In the days where everyone (including myself) declared The Dark Knight was some sort of beacon of light to guide us away from the dark abyss of our existence, the original Batman sequel has been forgotten.
I have heard people describe the film as loathsome. Others describe it as a significant improvement from Tim Burton’s first effort. The truth, as always, lies somewhere in the middle. The film certainly feels more like a Burton film than the previous entry. The problem is that the Batman cannon is one that is widely known to the populace; thus changes are usually greeted about as warmly as a cockroach is greeted when it enters the living room. It takes a special balance to combine pre-existing material with original material and an original vision.
Did Burton succeed?
The film actually focuses less on Batman, and more on the The Penguin (Danny DeVito) and Catwoman (Michelle Pfieffer). One, a man named Oswald Cobblepot, has been living in the sewers his entire life, emerges to try and take control of Gotham with the help of industrialist Max Schreck (Christopher Walken). The other, a former secretary for Schreck named Selina Kyle, becomes traumatized after a near death experience and adopts the Catwoman identity when she convinces herself she has multiple lives. Meanwhile Bruce Wayne (Michael Keaton) ends up falling in love with Kyle and wonders if he can continue to be Batman.
The biggest problem with any adaptation is actually when they stick too close to the source material and do not try to accomplish anything by themselves. Burton does not do anything differently that any writer has done; he uses the characters to accomplish his goals. At times, he may be a little too gleeful about it (check out the scene where The Penguin spits out his famous cigarette holder) but there is nothing wrong with interpreting the characters to suit their needs. In fact, the opposite is worse; the rather bland in retrospect Batman Begins showed us that.
The main problem is that, try as he might, Burton is not sure who he is the most interested in. There are pieces of his usual outsider characters in each of the three leads. This means that time is devoted equally to each of them – something that gets rather cumbersome as time goes on. The Catwoman story turns out to be the most interesting, to the point where it could have been its own film. In fact, I kind of found myself wishing Warners had gone ahead with that instead of that Pitof directed abortion. But, cry the wags, this is supposed to be a Batman film. I would normally say the Batman is usually the most boring character in any Batman story, but here it does seem like things could be said about Batman’s vigilante status. In fact, they TRY, as I explained, to show Bruce Wayne and Batman living in two different worlds – it just doesn’t really work out that well, because we become lost in the story of The Penguin and Catwoman.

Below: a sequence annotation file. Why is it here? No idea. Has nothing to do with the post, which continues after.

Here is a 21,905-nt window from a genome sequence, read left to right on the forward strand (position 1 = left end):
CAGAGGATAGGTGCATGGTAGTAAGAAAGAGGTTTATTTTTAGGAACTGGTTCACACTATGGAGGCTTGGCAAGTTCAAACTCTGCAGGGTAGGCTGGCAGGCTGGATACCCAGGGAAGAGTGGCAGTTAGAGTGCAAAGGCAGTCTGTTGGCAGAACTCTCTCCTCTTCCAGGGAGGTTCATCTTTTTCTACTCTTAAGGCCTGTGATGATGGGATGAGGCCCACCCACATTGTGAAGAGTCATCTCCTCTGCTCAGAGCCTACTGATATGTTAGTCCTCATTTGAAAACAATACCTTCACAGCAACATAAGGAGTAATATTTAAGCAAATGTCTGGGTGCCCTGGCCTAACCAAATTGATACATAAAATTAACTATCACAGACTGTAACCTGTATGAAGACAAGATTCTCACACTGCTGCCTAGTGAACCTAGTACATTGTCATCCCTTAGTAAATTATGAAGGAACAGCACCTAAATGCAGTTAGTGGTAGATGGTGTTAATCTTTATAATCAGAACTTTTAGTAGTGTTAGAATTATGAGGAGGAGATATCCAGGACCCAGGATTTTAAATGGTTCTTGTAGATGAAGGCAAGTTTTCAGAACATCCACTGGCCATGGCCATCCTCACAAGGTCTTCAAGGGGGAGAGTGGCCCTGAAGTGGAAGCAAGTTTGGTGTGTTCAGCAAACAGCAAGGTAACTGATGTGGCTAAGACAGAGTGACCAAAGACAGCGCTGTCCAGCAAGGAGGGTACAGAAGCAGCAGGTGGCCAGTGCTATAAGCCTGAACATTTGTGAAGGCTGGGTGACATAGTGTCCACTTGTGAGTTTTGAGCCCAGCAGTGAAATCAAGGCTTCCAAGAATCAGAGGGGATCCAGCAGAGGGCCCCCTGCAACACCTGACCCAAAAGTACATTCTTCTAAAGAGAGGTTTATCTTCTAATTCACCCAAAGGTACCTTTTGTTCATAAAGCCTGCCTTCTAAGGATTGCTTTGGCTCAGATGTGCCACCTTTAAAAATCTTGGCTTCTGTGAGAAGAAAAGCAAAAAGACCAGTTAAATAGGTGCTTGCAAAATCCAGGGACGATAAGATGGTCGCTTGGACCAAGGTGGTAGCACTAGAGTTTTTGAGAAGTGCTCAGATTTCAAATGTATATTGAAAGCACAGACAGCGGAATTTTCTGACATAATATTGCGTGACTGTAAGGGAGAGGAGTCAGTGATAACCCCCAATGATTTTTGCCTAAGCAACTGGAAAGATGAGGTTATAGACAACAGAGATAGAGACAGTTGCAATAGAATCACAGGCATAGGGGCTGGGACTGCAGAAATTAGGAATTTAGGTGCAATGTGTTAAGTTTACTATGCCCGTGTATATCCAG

Oh sure, there is a lot to like about the film. Burton’s Gotham has always looked the best, and Keaton is the only actor who seems to understand the dichotomy between the two personalities. The rest of the casting is inspired, to say the least – who else but Danny DeVito could play The Penguin? But Burton never decides what it is that he wants to say about the characters – or himself. The film feels bloated.
Now, I have said why I don’t like about the film, but then, there IS a lot to like. Certainly this is not the lowest that the Batman films can sink (Joel Schumacher….I am not saying anything else. Just…Joel Schumacher). I still do like how Burton’s Batman films still kept the comic book aesthetic that the new films just do not have. This is actually a benefit – Batman is not supposed to be realistic but exist in a place and time that could be anywhere (well, anywhere after a massive power outage). That is my one complaint about the new one films, and the old ones addressed it by creating such a wonderful world for the characters to inhabit. And it is for that reason that I keep revisiting these films. Ignore the rubber suits and make up and you are watching a very grand epic indeed.